22:47 – Poss. the most odd Tweet of the night so far:

Sweet jesus. Schwarzenegger has called to congratulate Cameron. What ON??

22:43 – Also on the BBC – Alan Johnson says it’s “hung parliament’ territory, not conceding defeat territory” – he’s happy for Labour to Work with the Lib Dems – does this mean he expects the Tories’ result to fall?

22:43 – Breaking News from the BBC

Police have been called to some polling stations to move on people who wanted to vote but couldn’t because they were still queuing outside at 10pm. In the Manchester Withington constituency, about 200 people were turned away. A spokesman for the returning officer for Manchester said: “The law states that the doors to polling stations must be closed at 10pm exactly, and no-one may be issued with a ballot paper after 10pm.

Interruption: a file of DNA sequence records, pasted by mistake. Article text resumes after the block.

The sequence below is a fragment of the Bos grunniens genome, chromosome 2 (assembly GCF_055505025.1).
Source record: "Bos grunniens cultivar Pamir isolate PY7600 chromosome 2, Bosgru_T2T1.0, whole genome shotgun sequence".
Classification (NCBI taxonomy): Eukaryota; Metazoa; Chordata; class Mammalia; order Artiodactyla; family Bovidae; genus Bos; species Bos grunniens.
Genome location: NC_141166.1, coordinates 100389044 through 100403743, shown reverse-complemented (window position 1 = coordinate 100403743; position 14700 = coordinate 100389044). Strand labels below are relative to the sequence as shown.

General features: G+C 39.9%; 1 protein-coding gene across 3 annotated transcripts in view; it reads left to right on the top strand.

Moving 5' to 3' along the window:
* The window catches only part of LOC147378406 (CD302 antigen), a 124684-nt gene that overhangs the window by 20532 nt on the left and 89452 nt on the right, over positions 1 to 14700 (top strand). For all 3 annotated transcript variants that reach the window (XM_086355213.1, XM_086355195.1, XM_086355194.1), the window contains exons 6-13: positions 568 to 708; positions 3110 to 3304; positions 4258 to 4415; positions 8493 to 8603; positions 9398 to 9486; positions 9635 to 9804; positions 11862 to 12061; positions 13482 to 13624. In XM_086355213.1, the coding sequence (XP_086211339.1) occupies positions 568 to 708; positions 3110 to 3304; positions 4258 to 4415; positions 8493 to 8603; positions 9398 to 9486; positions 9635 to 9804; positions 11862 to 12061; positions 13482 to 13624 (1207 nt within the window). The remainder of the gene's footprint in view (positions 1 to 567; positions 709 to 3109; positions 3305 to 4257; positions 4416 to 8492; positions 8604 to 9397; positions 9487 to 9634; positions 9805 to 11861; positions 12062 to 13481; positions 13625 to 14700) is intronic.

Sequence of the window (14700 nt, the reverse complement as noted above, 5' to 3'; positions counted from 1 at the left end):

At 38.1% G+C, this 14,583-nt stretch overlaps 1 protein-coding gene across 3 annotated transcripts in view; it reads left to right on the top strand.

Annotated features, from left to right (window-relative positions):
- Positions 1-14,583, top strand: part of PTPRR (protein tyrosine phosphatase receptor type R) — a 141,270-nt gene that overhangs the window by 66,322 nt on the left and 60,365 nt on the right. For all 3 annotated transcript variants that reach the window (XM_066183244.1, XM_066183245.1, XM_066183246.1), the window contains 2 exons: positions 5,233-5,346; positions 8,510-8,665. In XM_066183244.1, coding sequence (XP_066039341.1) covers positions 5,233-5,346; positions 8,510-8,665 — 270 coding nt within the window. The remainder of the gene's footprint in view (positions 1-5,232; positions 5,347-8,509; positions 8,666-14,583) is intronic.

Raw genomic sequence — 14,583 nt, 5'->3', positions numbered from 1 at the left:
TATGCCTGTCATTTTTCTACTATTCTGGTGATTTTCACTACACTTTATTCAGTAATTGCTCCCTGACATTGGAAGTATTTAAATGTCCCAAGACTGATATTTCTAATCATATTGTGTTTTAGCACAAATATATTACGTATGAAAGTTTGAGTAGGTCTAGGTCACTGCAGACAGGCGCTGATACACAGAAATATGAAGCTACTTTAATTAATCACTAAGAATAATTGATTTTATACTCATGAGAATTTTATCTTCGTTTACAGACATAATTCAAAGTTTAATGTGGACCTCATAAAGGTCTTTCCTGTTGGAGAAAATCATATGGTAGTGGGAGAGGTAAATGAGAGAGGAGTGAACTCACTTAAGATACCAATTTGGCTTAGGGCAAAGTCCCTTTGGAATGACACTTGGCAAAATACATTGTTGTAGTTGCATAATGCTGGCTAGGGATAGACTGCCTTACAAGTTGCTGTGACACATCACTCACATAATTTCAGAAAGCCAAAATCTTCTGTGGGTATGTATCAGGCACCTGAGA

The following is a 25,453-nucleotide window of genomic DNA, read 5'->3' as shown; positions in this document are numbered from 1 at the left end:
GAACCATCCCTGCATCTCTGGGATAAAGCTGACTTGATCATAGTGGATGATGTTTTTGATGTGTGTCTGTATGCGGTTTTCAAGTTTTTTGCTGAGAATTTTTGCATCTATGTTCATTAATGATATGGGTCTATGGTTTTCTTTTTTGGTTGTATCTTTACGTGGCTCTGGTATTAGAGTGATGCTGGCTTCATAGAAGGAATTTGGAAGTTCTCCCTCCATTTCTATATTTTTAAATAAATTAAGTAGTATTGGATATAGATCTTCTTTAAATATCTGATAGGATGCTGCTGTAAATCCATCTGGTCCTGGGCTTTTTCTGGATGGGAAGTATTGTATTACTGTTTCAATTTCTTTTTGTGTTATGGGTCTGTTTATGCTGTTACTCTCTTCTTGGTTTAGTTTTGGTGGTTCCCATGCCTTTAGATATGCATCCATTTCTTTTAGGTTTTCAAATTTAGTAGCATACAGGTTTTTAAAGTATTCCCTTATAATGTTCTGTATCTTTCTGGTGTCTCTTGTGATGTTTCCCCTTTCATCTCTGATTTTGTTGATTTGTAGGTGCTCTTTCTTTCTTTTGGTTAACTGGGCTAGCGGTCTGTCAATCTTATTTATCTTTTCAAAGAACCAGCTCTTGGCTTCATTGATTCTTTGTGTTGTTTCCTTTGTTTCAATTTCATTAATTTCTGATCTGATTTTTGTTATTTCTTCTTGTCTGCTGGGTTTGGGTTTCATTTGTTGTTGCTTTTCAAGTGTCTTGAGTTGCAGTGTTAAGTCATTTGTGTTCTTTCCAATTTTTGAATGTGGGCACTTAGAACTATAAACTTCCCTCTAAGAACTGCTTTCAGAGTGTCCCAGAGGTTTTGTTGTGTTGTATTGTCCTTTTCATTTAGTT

22:40 – Telegraph reporting voters being turned away in Sheffield because of high turnout – Sky News reporting 150-200 voters still waiting to vote in Sheffield.

22:33 – ConservativeHome has David Cameron saying – “‘This is a decisive rejection of Labour. We can govern with this result.'”

22:28 – Houghton and Sunderland south must declare in the next 17 minutes, if they are to beat their 2005 record.

22:25 – Vince Cable says exit polls are ‘very strange’

22:17 – We think these exit polls are startling. Based on 18,000 voters and around 130 polling stations. Conservative seats are over 300, close to the most generous LSE estimation (310). But what has happened to the Lib Dems? Can they actually lose seats? This may signify a certain level of Labour resistance, particularly against Lib Dem gains.

22:16 – FT’s Westminster blog talks about the spin that’s already occuring with this exit poll:

The spin is happening already. Harriet Harman, deputy Labour leader, says the exit poll shows the country “hasn’t turned overwhelmingly to the Conservatives”. Michael Gove, the shadow education secretary spins it another way. He says it suggests “a comprehensive rejection of Gordon Brown and a strong vote for change”. They both say it is a time for politicians to show “humility”. I doubt that call will be heeded for long.